UNSW's Centre for Healthy Brain Ageing (CHeBA) is a successful recipient in the Australian Government announcement that $40.1 million has been allocated to dementia research. A range of projects have been funded which aim to improve the lives of people living with dementia, and investigate effects and causes of the disease.
Dr Nicole Kochan, Research Fellow at CHeBA has been awarded a Boosting Dementia Research Grant for a world-first study to systematically evaluate and compare several prominent and widely-used computerised neuropsychological test batteries used for assessing cognition in older adults with and without dementia.
Dementia is a major health problem with 200 Australians diagnosed every day and at least as many having mild cognitive impairment, which often precedes dementia. Early diagnosis is seen as critical for interventions yet many older adults do not receive timely diagnosis.
Objective assessment of cognitive abilities is essential for accurate diagnosis at mild or early stages.
“With an ageing population and associated increase in dementia there will be increased demand for neuropsychological assessment, however there are insufficient trained personnel and resources to meet this demand,” said Dr Kochan.
“Computerised tests using tablet computers and internet delivery offer excellent opportunities for large scale implementation of cognitive screening and monitoring of older adults.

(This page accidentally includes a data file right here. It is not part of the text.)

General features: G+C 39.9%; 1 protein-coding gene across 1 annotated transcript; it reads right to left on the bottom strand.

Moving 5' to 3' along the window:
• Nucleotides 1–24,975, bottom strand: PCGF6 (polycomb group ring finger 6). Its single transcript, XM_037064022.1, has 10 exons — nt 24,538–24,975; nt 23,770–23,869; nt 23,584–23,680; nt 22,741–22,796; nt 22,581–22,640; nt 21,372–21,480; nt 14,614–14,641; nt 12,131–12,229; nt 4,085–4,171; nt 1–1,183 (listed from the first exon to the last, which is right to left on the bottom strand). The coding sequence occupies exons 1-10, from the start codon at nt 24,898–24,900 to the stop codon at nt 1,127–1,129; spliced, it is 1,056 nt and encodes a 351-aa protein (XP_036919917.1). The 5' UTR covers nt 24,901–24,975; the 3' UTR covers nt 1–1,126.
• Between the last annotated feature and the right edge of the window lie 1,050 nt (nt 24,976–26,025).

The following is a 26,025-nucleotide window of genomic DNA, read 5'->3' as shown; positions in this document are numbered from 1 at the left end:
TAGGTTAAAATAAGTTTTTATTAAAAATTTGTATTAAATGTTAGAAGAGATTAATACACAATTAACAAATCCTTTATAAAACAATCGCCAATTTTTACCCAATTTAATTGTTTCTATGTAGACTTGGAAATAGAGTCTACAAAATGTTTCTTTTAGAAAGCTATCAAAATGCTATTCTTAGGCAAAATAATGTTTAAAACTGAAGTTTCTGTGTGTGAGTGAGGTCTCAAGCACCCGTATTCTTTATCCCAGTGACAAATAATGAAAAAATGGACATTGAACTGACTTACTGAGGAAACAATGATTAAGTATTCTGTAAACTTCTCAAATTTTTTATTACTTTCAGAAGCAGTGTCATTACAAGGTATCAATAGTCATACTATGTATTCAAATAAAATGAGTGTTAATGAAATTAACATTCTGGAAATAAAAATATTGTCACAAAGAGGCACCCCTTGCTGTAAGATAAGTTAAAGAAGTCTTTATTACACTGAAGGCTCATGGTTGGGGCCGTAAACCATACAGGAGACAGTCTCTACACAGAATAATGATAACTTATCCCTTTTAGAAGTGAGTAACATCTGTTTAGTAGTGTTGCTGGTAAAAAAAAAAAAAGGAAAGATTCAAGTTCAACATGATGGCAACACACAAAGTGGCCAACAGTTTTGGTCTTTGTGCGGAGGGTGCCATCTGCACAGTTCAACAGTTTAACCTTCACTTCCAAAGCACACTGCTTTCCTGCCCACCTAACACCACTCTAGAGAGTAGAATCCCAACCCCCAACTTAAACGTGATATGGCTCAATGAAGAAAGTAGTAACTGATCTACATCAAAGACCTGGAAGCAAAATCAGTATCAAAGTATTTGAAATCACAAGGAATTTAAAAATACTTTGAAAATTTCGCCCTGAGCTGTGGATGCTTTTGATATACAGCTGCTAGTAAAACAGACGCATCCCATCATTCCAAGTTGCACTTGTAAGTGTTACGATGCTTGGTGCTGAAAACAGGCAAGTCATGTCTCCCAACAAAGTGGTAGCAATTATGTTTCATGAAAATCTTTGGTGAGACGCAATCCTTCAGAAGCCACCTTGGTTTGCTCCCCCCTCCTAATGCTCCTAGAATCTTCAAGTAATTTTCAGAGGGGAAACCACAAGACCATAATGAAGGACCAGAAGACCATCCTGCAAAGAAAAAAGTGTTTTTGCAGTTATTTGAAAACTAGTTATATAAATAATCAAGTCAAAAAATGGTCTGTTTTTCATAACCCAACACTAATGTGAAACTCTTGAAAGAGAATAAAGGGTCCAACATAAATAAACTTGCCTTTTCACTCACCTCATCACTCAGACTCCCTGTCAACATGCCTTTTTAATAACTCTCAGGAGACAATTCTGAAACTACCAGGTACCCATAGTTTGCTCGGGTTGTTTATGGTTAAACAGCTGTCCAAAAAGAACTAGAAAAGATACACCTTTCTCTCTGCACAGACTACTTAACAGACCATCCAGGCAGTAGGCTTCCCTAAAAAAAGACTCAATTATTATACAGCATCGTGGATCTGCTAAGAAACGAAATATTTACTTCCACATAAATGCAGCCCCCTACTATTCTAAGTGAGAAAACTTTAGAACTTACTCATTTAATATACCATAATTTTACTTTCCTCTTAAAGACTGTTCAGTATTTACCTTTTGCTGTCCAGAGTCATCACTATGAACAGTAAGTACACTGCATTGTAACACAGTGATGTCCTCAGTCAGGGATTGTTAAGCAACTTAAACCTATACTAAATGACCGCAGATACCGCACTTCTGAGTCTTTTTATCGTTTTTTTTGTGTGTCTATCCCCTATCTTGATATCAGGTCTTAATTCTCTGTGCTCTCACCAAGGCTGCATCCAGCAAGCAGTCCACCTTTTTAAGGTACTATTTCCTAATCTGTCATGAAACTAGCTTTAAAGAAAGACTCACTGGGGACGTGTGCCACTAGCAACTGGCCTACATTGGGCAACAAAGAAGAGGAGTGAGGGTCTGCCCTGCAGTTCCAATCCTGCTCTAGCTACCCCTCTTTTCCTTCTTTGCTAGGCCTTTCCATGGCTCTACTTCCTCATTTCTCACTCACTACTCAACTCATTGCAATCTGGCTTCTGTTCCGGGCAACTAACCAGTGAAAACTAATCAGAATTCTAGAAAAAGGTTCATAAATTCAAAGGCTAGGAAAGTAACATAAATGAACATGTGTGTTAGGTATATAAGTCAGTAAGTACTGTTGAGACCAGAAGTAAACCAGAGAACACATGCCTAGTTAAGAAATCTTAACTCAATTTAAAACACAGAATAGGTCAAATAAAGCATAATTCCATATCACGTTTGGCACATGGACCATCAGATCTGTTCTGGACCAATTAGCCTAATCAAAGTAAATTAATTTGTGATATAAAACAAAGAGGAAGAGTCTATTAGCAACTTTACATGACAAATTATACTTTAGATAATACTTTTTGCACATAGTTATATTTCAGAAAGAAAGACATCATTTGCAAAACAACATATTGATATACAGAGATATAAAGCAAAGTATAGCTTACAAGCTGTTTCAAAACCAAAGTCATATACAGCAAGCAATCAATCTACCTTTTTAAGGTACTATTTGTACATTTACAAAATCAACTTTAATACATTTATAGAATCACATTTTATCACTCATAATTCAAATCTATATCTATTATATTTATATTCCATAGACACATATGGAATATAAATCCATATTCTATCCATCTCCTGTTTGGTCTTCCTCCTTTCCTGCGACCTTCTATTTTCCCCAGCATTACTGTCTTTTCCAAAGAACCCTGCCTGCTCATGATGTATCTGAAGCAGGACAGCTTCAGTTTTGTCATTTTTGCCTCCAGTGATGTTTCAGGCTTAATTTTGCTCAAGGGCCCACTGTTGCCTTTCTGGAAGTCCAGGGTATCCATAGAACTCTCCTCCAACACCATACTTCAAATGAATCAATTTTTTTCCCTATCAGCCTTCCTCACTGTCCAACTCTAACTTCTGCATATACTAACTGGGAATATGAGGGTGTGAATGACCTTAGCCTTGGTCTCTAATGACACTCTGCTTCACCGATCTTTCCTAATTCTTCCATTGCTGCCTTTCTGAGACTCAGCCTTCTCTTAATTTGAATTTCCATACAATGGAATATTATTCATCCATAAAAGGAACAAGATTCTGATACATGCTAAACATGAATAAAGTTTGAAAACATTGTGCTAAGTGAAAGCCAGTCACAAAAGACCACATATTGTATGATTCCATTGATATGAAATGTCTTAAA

“Establishing the reliability and validity of these computerised tests is of critical importance before we can implement them into clinical practice. We anticipate that this study will move the field forward and have a major impact on the practice of cognitive testing in older adults with suspected cognitive decline,” said Dr Kochan.
The projects supported are part of the $200 million funding announced in the 2014-15 Budget.
CHeBA Co-Director Professor Henry Brodaty also derived success in this round as an investigator on two separate studies led by Monash University and the University of Sydney.
“Australia has an excellent track record in dementia research,” said Professor Henry Brodaty.
“These grants demonstrate a strong Government commitment to address a burgeoning health issue and accelerate critical research to alter the course of Alzheimer’s disease and other dementias in Australia.”
The grants will support researchers undertaking projects in identified priority areas that deliver on the National Health and Medical Research Council (NHMRC) National Institute for Dementia Research’s policy to expand leadership in the study of dementia.
People with dementia and their carers helped set the priorities for these research projects and contributed to the expert review to choose the best grants.
In 2017, there are estimated to be 413,106 Australians living with dementia and by 2025 this number is expected to increase to 536,000.1
With the World Health Organisation (WHO) recognising dementia as a global health priority, these grants will bring researchers from universities and institutes together with health workers and clinicians to produce better outcomes for dementia care.
Together they constitute a sustained effort to strengthen the evidence base for those methods and treatments that have shown promise in particular care circumstances.
Other research institutes successful in acquiring a boosting dementia grant include the University of Melbourne, University of Newcastle, University of Sydney and University of Western Australia.
A full list of grant recipients is available on the NHMRC website: www.nhmrc.gov.au
1The National Centre for Social and Economic Modelling NATSEM (2016) Economic Cost of Dementia in Australia 2016-2056
Media contact: Heidi Douglass, Centre for Healthy Brain Ageing, +61 2 9382 3398, 0435 579 202
For more information about CHeBA: www.cheba.unsw.edu.au